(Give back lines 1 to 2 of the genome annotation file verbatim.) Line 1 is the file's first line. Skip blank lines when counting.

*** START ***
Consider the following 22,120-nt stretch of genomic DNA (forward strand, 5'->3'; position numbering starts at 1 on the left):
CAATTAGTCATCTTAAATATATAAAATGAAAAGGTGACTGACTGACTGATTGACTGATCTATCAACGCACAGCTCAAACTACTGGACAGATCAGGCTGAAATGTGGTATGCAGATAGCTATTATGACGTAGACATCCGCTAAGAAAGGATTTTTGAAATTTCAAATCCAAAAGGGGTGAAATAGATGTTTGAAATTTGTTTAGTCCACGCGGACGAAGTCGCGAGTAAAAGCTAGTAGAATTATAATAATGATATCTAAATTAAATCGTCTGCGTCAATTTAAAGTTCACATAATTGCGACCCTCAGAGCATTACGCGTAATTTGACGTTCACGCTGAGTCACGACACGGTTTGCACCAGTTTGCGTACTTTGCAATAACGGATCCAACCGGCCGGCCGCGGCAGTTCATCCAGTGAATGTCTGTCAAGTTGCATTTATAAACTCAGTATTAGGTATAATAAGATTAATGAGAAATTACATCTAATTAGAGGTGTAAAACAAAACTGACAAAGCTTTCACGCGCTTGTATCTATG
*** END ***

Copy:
Consider the following 22,120-nt stretch of genomic DNA (forward strand, 5'->3'; position numbering starts at 1 on the left):
CAATTAGTCATCTTAAATATATAAAATGAAAAGGTGACTGACTGACTGATTGACTGATCTATCAACGCACAGCTCAAACTACTGGACAGATCAGGCTGAAATGTGGTATGCAGATAGCTATTATGACGTAGACATCCGCTAAGAAAGGATTTTTGAAATTTCAAATCCAAAAGGGGTGAAATAGATGTTTGAAATTTGTTTAGTCCACGCGGACGAAGTCGCGAGTAAAAGCTAGTAGAATTATAATAATGATATCTAAATTAAATCGTCTGCGTCAATTTAAAGTTCACATAATTGCGACCCTCAGAGCATTACGCGTAATTTGACGTTCACGCTGAGTCACGACACGGTTTGCACCAGTTTGCGTACTTTGCAATAACGGATCCAACCGGCCGGCCGCGGCAGTTCATCCAGTGAATGTCTGTCAAGTTGCATTTATAAACTCAGTATTAGGTATAATAAGATTAATGAGAAATTACATCTAATTAGAGGTGTAAAACAAAACTGACAAAGCTTTCACGCGCTTGTATCTATG